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David Eagleman and Anthony Brandt

Everything Is a Remix

October 1, 2018
By Allison Johnson, Blog Editor 

Dr. David Eagleman speaks at Evans auditorium.

Dr. David Eagleman, neuroscientist, breaks down the steps to bending.

Dr. Anthony Brandt speaking at Evans auditorium.

Dr. Anthony Brandt, composer, gives insight on blending ideas.

As you become more intrigued in your studies and feel inspired to contribute new ideas to your career, you might realize that “everything is a remix.” On September 24, Dr. David Eagleman and Dr. Anthony Brandt, authors of The Runaway Species, spoke at Texas State University as part of the Common Experience Insight Series. David Eagleman and Anthony Brandt are from two different backgrounds of study. David Eagleman, a neuroscientist, and Anthony Brandt a composer, came together to discuss the many ways our brain process creativity to produce new things. Eagleman and Brandt described the process of innovation in three ways: bending, breaking and blending.

The example Eagleman and Brandt used for bending was to take a prototype and fashion it. His example was the artificial heart. Engineers are able to know the nitpickiness of the nature of a heart to create something similar. There’s plenty of things that have been invented that substitute much needed tasks that may be involuntary. Another form of bending we may be familiar with are caricatures.

One of my favorite shows, South Park, has been perfecting the caricature for a while. The creators of the show, Trey Parker and Matt Stone are known for their parody style. Often, their storyline mimics what’s going on in the world. From topics such as immigration and religion, each story is inspired by real issues. Since each episode is made days before air, they are timely and on point with detail. Usually the only time we see entertainment timely is when we read or watch television news. Now, we have fiction television, with a taste of real news.

They are beating many writers and directors to creating an illustration of the zeitgeist of today. Yes, there will be TV shows, and movies that will model their story after the timeline of the current climate or administration, but Matt Stone and Trey Parker are able to do it on a weekly basis for months.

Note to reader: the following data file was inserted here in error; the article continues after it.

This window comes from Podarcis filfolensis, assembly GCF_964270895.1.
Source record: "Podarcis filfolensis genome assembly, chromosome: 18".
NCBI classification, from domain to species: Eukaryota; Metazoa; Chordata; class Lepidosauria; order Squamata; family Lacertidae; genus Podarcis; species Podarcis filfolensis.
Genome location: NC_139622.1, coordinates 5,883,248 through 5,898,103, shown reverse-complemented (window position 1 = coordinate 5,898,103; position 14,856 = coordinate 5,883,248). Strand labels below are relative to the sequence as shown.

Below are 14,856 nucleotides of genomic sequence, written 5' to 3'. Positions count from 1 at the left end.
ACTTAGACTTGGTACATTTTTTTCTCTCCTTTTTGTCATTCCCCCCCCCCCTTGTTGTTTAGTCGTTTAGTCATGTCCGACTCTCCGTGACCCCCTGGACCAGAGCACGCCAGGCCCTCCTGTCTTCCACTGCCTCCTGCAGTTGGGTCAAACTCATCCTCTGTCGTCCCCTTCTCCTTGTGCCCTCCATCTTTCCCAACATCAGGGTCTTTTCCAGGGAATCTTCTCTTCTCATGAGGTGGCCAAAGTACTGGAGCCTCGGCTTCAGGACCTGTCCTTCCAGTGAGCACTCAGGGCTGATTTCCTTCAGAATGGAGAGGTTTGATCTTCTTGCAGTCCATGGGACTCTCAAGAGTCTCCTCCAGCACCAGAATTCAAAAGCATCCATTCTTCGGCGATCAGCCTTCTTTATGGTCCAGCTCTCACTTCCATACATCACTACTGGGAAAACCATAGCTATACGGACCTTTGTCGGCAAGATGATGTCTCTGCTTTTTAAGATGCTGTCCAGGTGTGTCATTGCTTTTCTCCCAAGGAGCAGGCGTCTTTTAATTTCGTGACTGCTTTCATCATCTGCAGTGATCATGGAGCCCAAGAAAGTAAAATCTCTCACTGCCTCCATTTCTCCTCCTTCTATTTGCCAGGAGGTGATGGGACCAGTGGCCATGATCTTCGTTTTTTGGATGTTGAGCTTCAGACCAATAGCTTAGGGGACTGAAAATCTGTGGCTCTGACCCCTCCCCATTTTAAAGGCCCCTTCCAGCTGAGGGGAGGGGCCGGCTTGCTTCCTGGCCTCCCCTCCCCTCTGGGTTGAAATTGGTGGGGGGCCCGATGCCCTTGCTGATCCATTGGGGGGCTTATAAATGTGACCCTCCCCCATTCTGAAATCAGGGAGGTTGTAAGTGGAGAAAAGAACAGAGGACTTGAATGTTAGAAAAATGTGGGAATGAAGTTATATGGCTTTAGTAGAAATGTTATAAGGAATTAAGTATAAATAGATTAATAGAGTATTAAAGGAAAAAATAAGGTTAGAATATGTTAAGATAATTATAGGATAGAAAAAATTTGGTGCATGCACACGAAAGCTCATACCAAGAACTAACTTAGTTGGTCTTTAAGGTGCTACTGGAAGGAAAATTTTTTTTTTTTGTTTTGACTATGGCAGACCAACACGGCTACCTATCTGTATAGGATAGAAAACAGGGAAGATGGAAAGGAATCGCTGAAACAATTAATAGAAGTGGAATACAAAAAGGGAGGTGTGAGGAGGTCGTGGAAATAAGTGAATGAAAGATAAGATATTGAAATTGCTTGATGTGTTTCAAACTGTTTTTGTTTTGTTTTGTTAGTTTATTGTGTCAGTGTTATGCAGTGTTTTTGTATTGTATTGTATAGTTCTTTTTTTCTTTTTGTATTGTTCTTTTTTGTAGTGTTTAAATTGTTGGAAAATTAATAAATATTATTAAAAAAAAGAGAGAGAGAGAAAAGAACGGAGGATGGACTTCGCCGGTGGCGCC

The next key component is breaking. Think about “breaking good.” Eagleman and Brandt think it’s good to take what’s working but substitute it to new standards. For example, the Blackberry. We loved the QWERTY keypad on our phones back in 2007. But as the market began changing with touchscreen phones, we leaned toward a touch keyboard. User experience played a huge role in this. As we began using phones for social media, we realized how much easier it was to swipe across and down our phones with our fingers, versus pressing a button over, and over again.

The next form is blending. As someone studying media, I often wonder why the greats such as Quentin Tarantino or George Lucas can emulate things and not be ridiculed for it. I do think they are highly revered in the film industry, but I also do think it takes a lot of vision to be able to recreate, without 100% emulating something. This is where blending takes place. Think art.

Whether it’s forming a sphinx or a minotaur, there are many ways you can blend art. For example, think about makeup. You might use three different colors on your eyelids. You’ve seen how these colors look on another person and want to pull off the makeup look. Although, you do have your own unique facial structure. This will keep you from replicating it completely. Another thing is you might use a different brush to blend, or just completely have a different method.

Regardless of what turf we’re creating for, we’re all creators living in the same world with very similar experiences. We may have the same ideas, but different ways of obtaining them. Eagleman and Brandt would say it should be a goal to come up with as many as solutions as possible. As you’re brainstorming ideas for your next creation, be fearless in the face of error.